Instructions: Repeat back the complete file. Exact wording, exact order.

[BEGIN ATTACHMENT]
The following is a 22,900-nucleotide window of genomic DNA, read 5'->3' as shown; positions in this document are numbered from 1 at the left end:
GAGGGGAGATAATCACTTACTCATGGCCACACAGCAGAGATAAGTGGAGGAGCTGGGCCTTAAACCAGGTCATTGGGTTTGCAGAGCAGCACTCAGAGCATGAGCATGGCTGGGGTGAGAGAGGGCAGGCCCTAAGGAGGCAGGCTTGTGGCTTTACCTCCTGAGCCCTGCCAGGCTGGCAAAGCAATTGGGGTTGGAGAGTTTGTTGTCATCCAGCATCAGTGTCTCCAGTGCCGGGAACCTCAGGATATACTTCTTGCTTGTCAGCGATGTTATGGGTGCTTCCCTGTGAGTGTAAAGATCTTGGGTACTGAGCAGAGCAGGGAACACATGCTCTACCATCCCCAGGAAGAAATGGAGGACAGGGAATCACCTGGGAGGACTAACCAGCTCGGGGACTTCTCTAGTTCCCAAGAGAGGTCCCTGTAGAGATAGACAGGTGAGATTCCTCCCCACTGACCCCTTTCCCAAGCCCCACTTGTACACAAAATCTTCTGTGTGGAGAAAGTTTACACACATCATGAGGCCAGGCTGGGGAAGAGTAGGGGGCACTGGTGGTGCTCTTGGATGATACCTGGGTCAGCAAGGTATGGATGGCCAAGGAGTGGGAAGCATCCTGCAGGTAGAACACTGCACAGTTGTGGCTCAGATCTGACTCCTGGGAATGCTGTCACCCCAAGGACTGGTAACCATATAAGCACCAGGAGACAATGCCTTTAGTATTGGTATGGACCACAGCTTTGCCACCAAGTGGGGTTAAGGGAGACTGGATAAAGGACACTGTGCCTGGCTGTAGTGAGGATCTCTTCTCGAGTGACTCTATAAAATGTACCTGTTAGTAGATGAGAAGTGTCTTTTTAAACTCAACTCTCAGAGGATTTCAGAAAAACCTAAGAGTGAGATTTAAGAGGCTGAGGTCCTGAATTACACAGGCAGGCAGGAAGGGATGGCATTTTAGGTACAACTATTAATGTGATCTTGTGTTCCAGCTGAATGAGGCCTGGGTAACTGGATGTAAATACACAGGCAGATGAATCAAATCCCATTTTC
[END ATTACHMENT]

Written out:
The following is a 22,900-nucleotide window of genomic DNA, read 5'->3' as shown; positions in this document are numbered from 1 at the left end:
GAGGGGAGATAATCACTTACTCATGGCCACACAGCAGAGATAAGTGGAGGAGCTGGGCCTTAAACCAGGTCATTGGGTTTGCAGAGCAGCACTCAGAGCATGAGCATGGCTGGGGTGAGAGAGGGCAGGCCCTAAGGAGGCAGGCTTGTGGCTTTACCTCCTGAGCCCTGCCAGGCTGGCAAAGCAATTGGGGTTGGAGAGTTTGTTGTCATCCAGCATCAGTGTCTCCAGTGCCGGGAACCTCAGGATATACTTCTTGCTTGTCAGCGATGTTATGGGTGCTTCCCTGTGAGTGTAAAGATCTTGGGTACTGAGCAGAGCAGGGAACACATGCTCTACCATCCCCAGGAAGAAATGGAGGACAGGGAATCACCTGGGAGGACTAACCAGCTCGGGGACTTCTCTAGTTCCCAAGAGAGGTCCCTGTAGAGATAGACAGGTGAGATTCCTCCCCACTGACCCCTTTCCCAAGCCCCACTTGTACACAAAATCTTCTGTGTGGAGAAAGTTTACACACATCATGAGGCCAGGCTGGGGAAGAGTAGGGGGCACTGGTGGTGCTCTTGGATGATACCTGGGTCAGCAAGGTATGGATGGCCAAGGAGTGGGAAGCATCCTGCAGGTAGAACACTGCACAGTTGTGGCTCAGATCTGACTCCTGGGAATGCTGTCACCCCAAGGACTGGTAACCATATAAGCACCAGGAGACAATGCCTTTAGTATTGGTATGGACCACAGCTTTGCCACCAAGTGGGGTTAAGGGAGACTGGATAAAGGACACTGTGCCTGGCTGTAGTGAGGATCTCTTCTCGAGTGACTCTATAAAATGTACCTGTTAGTAGATGAGAAGTGTCTTTTTAAACTCAACTCTCAGAGGATTTCAGAAAAACCTAAGAGTGAGATTTAAGAGGCTGAGGTCCTGAATTACACAGGCAGGCAGGAAGGGATGGCATTTTAGGTACAACTATTAATGTGATCTTGTGTTCCAGCTGAATGAGGCCTGGGTAACTGGATGTAAATACACAGGCAGATGAATCAAATCCCATTTTC